British domestic fairies or brownies of nocturnal habits. In
past centuries they were said to be the most populous species
of elves in England and were said to stay in houses close to
warm fires. Each section of the land had its own name for
Himalayan News Encyclopedia of Occultism & Parapsychology • 5th Ed.
them—Hob-Gob, Robin Round Cap, and Hob-Thrush, for example.
Today they are best known from their appearance in literary
works, the most famous hobgoblin being Puck, of Shakespeare’s
A Midsummer Night’s Dream. Puck has a merry
disposition, and he says he is a jester at the court of Oberon,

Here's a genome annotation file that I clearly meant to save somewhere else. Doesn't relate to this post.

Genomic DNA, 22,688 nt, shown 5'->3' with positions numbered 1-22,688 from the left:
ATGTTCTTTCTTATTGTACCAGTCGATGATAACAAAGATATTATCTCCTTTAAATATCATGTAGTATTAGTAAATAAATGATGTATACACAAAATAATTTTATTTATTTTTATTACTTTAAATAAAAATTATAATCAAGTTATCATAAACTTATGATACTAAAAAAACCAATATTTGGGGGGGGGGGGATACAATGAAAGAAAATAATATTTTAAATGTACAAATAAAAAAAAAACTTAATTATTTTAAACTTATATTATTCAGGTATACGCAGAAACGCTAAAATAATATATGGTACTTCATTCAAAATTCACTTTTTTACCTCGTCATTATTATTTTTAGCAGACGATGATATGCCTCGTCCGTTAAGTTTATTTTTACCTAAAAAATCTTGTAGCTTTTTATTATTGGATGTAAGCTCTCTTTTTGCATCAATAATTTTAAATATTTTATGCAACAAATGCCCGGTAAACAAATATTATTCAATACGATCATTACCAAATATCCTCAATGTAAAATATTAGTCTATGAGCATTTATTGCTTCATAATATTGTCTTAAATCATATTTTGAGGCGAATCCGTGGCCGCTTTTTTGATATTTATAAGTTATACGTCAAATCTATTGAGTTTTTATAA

king of the fairies.
In Discovery of Witchcraft (1584) Reginald Scot states, ‘‘Your
grandames maids were wont to set a bowl of milk for him for
his pains in grinding of malt and mustard, and sweeping the
house at midnight. This white bread, and bread and milk, was
his standard fee.’’
In some folklore traditions hobgoblins were malicious rather
than mischievous, and in medieval times they were associated
with the devil. The hobgoblin was believed by some to be a
demon who led men astray during the night. Sometimes he was
represented as clothed in a suit of leather, and sometimes he
wore green. He was usually considered to be full of tricks and
Arrowsmith, Nancy, with George Moorse. A Field Guide to the
Little People. New York Wallaby, 1977.

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